Earlier we mentioned that NGS2’s textures have either been improved or completely redone for this version over NG2. Well both have been reworked to a greater extent than what was done with the first game. Higher res textures have been used throughout, complete with a healthy dose of anisotropic filtering, which allows texture detail to be visible much further on in the distance than with basic bilinear or trilinear methods. The use of this filtering is greater than with NG2, again empathising the better IQ NGS provides when coupled with all the other improvements.
In addition moderate bump mapping and subtle specular highlights have also been applied, creating a mild sheen and depth that otherwise, would have the game’s many lovely floors and walls look flat and shallow, a problem which NG2 suffered from, and that is now absent here in NGS2.
The game’s upgraded lighting system also helps to provide both much needed depth and atmosphere to the proceedings. One of the main criticisms with the original NG2 was the flat looking, pre-calculated lighting model, which made the game look at times like an enhanced 720p Dreamcast game. Not so with NGS2, which features the return of the intense HDR bloom lighting from the first Sigma, and a greater use of spot lighting effects to create the illusion of at least some basic dynamic lighting. However the shadows cast by buildings and static objects still don’t react with Ryu or any of his enemies, with only the main lights affecting how bright of dark he becomes when in the shadows of large objects etc. There is never a transition when emerging to and from the shadows, just a subtle darkening caused by being further away, or in a different direction to the main lighting. When HDR is present this effect is heightened slightly, and distracts you from some of the last-gen shadowing on offer here.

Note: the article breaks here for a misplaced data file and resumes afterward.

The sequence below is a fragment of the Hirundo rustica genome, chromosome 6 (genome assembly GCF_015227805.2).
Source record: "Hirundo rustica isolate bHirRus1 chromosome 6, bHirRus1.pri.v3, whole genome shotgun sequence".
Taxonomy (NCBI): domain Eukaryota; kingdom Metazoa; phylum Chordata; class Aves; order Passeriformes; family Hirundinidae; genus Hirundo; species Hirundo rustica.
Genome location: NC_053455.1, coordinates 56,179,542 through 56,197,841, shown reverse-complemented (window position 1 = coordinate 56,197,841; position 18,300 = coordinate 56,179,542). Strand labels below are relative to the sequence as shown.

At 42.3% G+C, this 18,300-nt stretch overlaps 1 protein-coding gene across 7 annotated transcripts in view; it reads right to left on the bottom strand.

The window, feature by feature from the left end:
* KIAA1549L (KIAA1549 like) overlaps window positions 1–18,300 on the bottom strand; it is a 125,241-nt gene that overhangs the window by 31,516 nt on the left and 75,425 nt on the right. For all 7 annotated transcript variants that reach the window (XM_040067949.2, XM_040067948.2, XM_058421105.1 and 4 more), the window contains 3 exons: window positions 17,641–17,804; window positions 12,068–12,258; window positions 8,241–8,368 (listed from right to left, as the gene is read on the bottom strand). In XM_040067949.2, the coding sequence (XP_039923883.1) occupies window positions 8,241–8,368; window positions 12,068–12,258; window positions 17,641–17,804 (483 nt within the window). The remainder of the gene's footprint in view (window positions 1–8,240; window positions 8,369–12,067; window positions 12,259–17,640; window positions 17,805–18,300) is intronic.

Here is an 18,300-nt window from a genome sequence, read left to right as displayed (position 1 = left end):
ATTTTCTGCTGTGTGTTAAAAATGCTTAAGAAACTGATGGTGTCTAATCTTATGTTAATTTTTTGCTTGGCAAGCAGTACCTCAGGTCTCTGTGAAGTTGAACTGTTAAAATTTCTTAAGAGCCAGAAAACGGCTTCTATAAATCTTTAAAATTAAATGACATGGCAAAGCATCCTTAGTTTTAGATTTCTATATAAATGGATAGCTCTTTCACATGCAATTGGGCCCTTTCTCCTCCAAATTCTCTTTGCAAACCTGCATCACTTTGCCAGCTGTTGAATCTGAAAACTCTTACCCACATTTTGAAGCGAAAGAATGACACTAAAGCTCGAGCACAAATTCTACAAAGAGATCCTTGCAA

Overall Sigma 2 presents us with a major improvement over both the original NG2 and NGS, with IQ, texture detail and lighting effects all extensively reworked giving us a much better looking game for it. Of course this improvement does come at a price, and this is in the shape of dismemberment being removed from the game, along with free flowing blood gushing from lacerated wounds. Instead we have simple decapitations, in which the heads will fade away as soon as they are cut, and the replacement of blood with a blue mist much smaller in size.